During a wide-ranging interview with conservative pundit Jon Caldara, Colorado congressional candidate Barb Kirkmeyer said she’d reduce federal spending, in part, by transforming Medicaid into a block grant system, a move that could lead to cuts for low-income Coloradans who rely on the federal-state health care program, say experts.
“I think the other thing we could look at again the Medicaid situation. You know, I’ve been talking with folks about maybe we put that into a block grant, same as what we did with temporary aid for needy families, the Welfare reform stuff, and even with our child welfare, and looking at our child care programs as well,” Kirkmeyer told Caldara. “Looking at block grants. And then having states say, ‘This is what’s best to serve our constituents.’ You know, ‘Here’s the block of money.’ That’s exactly what happened back in late ’90s. Here’s the block of money that comes to the state. States, you still have to match. You don’t get to drop your match just because we are block-granting it to you. But we are going to give you more flexibility to meet the needs of the residents of your state.
“And I think that’s what we need to do with Medicaid.”
In her conversation with Caldara, Kirkmeyer first brought up her Medicaid proposal in response to Caldara’s question (at 18 min 12 sec) about what “on the federal level we should spend less on.”
“I think we need to look at the entitlement programs and get a handle on them,” replied Kirkmeyer. “… I think we need to look at the whole Medicaid situation.”
Converting Medicaid to a block-grant program is a longstanding goal of conservatives and has been denounced by Medicaid proponents as a stealth way to cut the program.
“Block grants are just code for cuts,” said Adam Fox of the Colorado Consumer Health Initiative (CCHI), when asked by the Colorado Times Recorder about Kirkmeyer’s proposal. “We saw what would have happened if efforts to repeal the ACA would have been successful, because they would have block granted Medicaid and forced devastating cuts to eligibility and the services available. Block grants are just a way to eviscerate the benefits Coloradans need.”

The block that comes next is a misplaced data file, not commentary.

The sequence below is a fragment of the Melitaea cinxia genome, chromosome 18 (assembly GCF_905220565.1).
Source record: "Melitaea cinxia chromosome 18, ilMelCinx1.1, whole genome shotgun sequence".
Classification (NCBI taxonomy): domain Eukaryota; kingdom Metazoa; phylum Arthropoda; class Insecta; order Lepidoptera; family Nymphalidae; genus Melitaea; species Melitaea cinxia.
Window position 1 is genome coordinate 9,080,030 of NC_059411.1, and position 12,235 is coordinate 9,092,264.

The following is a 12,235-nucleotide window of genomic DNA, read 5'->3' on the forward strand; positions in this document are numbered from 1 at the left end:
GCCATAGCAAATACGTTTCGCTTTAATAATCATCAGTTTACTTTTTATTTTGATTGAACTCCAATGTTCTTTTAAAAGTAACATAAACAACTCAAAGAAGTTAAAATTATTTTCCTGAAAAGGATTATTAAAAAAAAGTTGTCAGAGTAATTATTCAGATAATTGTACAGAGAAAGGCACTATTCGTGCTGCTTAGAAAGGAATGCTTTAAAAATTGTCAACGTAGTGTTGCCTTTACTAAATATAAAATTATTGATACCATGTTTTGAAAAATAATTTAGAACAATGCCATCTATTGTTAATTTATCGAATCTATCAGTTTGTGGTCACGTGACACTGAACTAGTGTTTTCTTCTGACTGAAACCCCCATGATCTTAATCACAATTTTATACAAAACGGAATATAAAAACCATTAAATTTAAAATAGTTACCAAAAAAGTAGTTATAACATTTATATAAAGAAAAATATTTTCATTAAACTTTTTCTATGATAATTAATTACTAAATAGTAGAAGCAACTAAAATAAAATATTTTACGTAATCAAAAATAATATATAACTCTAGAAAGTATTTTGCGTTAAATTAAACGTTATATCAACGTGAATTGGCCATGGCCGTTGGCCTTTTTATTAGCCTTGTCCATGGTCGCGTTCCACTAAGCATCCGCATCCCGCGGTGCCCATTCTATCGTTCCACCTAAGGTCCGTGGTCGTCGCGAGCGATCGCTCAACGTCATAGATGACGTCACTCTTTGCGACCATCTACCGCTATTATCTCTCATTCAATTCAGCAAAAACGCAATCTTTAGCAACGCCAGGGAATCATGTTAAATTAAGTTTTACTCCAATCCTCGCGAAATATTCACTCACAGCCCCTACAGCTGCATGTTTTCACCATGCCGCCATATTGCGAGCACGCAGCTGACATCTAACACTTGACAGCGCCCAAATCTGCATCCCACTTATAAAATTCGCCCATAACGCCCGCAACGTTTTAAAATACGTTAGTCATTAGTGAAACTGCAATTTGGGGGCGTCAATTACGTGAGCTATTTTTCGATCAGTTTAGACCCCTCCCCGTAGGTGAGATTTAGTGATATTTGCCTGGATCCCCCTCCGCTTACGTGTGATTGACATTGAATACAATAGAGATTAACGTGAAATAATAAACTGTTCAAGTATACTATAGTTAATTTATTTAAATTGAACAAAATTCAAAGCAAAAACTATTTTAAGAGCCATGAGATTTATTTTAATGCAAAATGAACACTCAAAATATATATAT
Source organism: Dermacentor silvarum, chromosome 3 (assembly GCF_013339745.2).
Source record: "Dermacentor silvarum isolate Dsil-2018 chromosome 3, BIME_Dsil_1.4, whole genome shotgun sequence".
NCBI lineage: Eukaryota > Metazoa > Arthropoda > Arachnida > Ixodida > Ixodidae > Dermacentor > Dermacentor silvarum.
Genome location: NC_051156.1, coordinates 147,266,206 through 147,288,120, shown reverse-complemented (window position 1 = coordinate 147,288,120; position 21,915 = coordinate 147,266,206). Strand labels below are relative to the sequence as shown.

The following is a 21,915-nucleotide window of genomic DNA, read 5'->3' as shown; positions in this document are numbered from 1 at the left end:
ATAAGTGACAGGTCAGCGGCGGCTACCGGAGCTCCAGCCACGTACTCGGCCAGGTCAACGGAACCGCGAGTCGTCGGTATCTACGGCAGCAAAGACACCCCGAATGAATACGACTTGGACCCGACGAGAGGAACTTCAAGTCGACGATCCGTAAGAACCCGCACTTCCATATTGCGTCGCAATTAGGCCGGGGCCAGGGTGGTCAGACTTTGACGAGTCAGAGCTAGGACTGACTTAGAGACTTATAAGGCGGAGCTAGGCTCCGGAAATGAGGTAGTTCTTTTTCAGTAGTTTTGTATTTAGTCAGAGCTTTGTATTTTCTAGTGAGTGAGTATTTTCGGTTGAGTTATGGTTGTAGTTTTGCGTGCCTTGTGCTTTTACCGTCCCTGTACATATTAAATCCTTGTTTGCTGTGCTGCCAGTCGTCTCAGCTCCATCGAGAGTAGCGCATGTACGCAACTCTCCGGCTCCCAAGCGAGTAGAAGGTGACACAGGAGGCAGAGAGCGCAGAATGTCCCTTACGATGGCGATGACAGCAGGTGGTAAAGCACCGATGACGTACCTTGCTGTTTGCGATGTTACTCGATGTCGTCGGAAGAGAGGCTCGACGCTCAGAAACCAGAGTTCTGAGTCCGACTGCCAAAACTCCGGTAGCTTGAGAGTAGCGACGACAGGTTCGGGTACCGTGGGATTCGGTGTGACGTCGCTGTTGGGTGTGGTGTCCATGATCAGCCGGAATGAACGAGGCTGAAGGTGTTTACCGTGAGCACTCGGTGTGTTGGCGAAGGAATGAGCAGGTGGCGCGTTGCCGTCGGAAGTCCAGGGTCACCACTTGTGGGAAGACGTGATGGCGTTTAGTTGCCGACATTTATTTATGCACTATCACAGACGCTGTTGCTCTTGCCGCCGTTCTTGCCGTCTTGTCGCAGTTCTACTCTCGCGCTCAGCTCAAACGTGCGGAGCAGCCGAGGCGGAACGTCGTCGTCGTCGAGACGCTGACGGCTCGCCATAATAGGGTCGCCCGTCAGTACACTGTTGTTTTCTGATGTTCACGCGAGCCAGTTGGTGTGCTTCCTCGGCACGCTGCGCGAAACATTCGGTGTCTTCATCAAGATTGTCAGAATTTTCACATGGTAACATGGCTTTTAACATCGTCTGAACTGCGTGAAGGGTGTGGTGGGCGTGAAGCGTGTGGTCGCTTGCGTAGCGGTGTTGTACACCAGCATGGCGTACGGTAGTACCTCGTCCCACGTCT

The primary reason block grants would likely result in cuts for state Medicaid spending is that the Medicaid program, as currently designed, guarantees coverage to all eligible individuals. The program’s funds are not limited and can respond to “fluctuating need; eligibility criteria can be tightened (consistent with federal standards), but coverage cannot be rationed among eligible people on a first-come, first-serve basis,” as explained in a Kaiser Family Foundation report. Block grants, “typically limit the number of people served through priority lists, waiting periods, and by simply closing down enrollment. Individuals generally have no federal right to the services financed through the block grant,” states the report.
It’s not clear how turning Medicaid into a block grant program would impact Obamacare, which was built, in part, on expanding Medicaid. In any event, Kirkmeyer has said American has moved beyond Obamacare.